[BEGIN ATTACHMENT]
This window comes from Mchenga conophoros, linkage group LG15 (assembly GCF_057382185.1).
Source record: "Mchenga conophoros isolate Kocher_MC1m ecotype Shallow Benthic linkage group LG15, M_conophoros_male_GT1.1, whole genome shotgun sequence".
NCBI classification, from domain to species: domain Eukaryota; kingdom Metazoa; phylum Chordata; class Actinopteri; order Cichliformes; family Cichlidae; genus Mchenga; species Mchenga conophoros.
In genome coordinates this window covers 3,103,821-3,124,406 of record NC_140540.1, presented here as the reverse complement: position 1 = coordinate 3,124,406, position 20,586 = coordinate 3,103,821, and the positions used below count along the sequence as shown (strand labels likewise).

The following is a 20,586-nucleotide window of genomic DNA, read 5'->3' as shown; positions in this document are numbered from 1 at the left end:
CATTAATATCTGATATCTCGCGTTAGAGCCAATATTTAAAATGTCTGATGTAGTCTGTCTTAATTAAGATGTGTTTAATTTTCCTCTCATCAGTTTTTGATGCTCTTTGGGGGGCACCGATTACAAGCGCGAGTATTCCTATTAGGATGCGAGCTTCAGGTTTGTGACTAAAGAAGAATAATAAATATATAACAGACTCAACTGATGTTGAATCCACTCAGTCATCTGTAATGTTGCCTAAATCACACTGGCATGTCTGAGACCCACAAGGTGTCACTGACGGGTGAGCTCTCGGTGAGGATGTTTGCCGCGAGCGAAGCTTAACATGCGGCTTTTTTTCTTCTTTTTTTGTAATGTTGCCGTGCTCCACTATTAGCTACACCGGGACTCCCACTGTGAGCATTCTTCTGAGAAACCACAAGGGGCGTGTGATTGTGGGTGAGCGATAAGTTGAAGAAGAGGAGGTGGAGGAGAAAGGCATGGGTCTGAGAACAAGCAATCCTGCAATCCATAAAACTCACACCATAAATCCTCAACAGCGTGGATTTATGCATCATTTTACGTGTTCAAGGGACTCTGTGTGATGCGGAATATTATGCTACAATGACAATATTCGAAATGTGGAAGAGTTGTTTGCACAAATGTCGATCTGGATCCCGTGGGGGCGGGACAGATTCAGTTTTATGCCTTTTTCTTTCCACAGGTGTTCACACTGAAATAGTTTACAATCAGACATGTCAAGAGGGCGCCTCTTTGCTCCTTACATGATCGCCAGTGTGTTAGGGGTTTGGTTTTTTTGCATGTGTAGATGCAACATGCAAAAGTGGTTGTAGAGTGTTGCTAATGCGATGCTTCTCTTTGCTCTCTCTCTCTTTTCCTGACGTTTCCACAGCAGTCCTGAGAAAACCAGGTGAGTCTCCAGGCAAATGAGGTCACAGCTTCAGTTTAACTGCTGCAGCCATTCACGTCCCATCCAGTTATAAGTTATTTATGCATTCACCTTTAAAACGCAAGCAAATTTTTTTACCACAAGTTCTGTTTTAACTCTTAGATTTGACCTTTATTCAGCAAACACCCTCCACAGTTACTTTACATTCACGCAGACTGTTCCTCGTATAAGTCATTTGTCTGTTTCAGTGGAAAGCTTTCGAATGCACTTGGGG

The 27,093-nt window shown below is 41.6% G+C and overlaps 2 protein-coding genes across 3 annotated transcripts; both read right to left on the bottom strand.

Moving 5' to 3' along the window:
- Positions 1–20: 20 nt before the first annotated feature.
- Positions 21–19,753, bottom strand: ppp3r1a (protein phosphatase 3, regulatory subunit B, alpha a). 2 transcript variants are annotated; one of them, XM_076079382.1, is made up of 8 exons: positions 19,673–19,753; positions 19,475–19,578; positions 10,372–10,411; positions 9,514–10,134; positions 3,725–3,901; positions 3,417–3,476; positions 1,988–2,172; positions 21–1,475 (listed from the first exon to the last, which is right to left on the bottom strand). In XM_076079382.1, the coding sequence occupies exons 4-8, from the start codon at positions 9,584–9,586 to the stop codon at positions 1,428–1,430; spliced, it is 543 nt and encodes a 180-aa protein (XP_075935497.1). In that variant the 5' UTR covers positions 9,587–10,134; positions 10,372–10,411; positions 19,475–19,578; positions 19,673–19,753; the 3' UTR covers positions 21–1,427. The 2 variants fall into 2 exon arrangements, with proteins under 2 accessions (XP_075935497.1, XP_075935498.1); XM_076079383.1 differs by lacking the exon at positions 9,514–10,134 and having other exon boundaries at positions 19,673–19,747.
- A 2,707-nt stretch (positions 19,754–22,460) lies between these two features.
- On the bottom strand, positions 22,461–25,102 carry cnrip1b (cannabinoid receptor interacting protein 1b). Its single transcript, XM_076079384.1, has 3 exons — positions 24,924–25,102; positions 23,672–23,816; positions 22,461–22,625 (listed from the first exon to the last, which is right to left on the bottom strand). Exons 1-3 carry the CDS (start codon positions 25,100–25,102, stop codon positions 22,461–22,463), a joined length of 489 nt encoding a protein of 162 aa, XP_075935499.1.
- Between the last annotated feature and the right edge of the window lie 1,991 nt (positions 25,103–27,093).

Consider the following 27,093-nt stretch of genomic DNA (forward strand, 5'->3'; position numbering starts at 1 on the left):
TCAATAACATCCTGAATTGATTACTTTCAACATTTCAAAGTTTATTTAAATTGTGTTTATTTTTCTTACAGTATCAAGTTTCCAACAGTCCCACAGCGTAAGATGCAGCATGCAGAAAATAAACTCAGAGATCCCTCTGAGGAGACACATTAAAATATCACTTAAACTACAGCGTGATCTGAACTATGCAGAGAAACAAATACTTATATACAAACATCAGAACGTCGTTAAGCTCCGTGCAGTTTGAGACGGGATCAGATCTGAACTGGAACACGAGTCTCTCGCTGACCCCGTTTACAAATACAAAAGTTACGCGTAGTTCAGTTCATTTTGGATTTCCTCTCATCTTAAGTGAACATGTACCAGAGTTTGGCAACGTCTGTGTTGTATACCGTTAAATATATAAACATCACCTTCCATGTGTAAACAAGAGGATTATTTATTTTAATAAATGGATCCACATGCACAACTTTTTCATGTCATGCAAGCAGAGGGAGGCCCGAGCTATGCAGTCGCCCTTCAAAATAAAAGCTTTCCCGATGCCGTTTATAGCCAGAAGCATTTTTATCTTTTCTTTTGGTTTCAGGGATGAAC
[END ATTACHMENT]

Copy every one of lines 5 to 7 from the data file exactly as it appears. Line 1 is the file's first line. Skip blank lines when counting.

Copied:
The following is a 20,586-nucleotide window of genomic DNA, read 5'->3' as shown; positions in this document are numbered from 1 at the left end:
CATTAATATCTGATATCTCGCGTTAGAGCCAATATTTAAAATGTCTGATGTAGTCTGTCTTAATTAAGATGTGTTTAATTTTCCTCTCATCAGTTTTTGATGCTCTTTGGGGGGCACCGATTACAAGCGCGAGTATTCCTATTAGGATGCGAGCTTCAGGTTTGTGACTAAAGAAGAATAATAAATATATAACAGACTCAACTGATGTTGAATCCACTCAGTCATCTGTAATGTTGCCTAAATCACACTGGCATGTCTGAGACCCACAAGGTGTCACTGACGGGTGAGCTCTCGGTGAGGATGTTTGCCGCGAGCGAAGCTTAACATGCGGCTTTTTTTCTTCTTTTTTTGTAATGTTGCCGTGCTCCACTATTAGCTACACCGGGACTCCCACTGTGAGCATTCTTCTGAGAAACCACAAGGGGCGTGTGATTGTGGGTGAGCGATAAGTTGAAGAAGAGGAGGTGGAGGAGAAAGGCATGGGTCTGAGAACAAGCAATCCTGCAATCCATAAAACTCACACCATAAATCCTCAACAGCGTGGATTTATGCATCATTTTACGTGTTCAAGGGACTCTGTGTGATGCGGAATATTATGCTACAATGACAATATTCGAAATGTGGAAGAGTTGTTTGCACAAATGTCGATCTGGATCCCGTGGGGGCGGGACAGATTCAGTTTTATGCCTTTTTCTTTCCACAGGTGTTCACACTGAAATAGTTTACAATCAGACATGTCAAGAGGGCGCCTCTTTGCTCCTTACATGATCGCCAGTGTGTTAGGGGTTTGGTTTTTTTGCATGTGTAGATGCAACATGCAAAAGTGGTTGTAGAGTGTTGCTAATGCGATGCTTCTCTTTGCTCTCTCTCTCTTTTCCTGACGTTTCCACAGCAGTCCTGAGAAAACCAGGTGAGTCTCCAGGCAAATGAGGTCACAGCTTCAGTTTAACTGCTGCAGCCATTCACGTCCCATCCAGTTATAAGTTATTTATGCATTCACCTTTAAAACGCAAGCAAATTTTTTTACCACAAGTTCTGTTTTAACTCTTAGATTTGACCTTTATTCAGCAAACACCCTCCACAGTTACTTTACATTCACGCAGACTGTTCCTCGTATAAGTCATTTGTCTGTTTCAGTGGAAAGCTTTCGAATGCACTTGGGG

The 27,093-nt window shown below is 41.6% G+C and overlaps 2 protein-coding genes across 3 annotated transcripts; both read right to left on the bottom strand.